Chapter XXI. Cragmire Tower
 

Less than two hours later, Inspector Weymouth and a party from New Scotland Yard raided the house in Museum Street. They found the stock of J. Salaman practically intact, and, in the strangely appointed rooms above, every evidence of a hasty outgoing. But of the instruments, drugs and other laboratory paraphernalia not one item remained. I would gladly have given my income for a year, to have gained possession of the books, alone; for beyond all shadow of doubt, I knew them to contain formulae calculated to revolutionize the science of medicine.

Exhausted, physically and mentally, and with my mind a whispering-gallery of conjectures (it were needless for me to mention whom respecting), I turned in, gratefully, having patched up the slight wound in my calf.

I seemed scarcely to have closed my eyes, when Nayland Smith was shaking me into wakefulness.

"You are probably tired out," he said; "but your crazy expedition of last night entitles you to no sympathy. Read this. There is a train in an hour. We will reserve a compartment and you can resume your interrupted slumbers in a corner seat."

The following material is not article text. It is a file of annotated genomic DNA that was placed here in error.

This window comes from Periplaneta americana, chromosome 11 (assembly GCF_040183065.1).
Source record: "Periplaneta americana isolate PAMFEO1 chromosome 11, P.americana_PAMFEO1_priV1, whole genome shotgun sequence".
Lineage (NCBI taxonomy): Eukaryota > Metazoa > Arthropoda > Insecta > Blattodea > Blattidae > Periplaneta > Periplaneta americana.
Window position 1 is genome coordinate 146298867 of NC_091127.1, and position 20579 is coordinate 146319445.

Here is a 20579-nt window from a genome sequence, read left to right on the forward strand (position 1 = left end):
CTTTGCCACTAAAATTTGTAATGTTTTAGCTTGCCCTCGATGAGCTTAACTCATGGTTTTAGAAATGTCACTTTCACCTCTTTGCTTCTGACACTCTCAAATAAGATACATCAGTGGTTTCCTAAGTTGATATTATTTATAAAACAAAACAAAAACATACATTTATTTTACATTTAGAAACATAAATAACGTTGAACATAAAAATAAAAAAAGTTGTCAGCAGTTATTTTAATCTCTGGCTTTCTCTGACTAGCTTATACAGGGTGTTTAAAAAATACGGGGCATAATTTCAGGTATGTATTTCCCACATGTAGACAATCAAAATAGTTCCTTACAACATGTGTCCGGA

As I struggled upright in bed, rubbing my eyes sleepily, Smith handed me the Daily Telegraph, pointing to the following paragraph upon the literary page:

"Messrs. M---- announce that they will publish shortly the long-delayed work of Kegan Van Roon, the celebrated American traveller, Orientalist and psychic investigator, dealing with his recent inquiries in China. It will be remembered that Mr. Van Roon undertook to motor from Canton to Siberia last winter, but met with unforeseen difficulties in the province of Ho-Nan. He fell into the hands of a body of fanatics and was fortunate to escape with his life. His book will deal in particular with his experiences in Ho-Nan, and some sensational revelations regarding the awakening of that most mysterious race, the Chinese, are promised. For reasons of his own he has decided to remain in England until the completion of his book (which will be published simultaneously in New York and London), and has leased Cragmire Tower, Somersetshire, in which romantic and historical residence he will collate his notes and prepare for the world a work ear-marked as a classic even before it is published."

I glanced up from the paper, to find Smith's eyes fixed upon me inquiringly.

"From what I have been able to learn," he said evenly, "we should reach Saul, with decent luck, just before dusk."

As he turned and quitted the room without another word, I realized, in a flash, the purport of our mission; I understood my friend's ominous calm, betokening suppressed excitement.

Fortune was with us (or so it seemed); and whereas we had not hoped to gain Saul before sunset, as a matter of fact the autumn afternoon was in its most glorious phase as we left the little village with its old-time hostelry behind us and set out in an easterly direction, with the Bristol Channel far away on our left and a gently sloping upland on our right.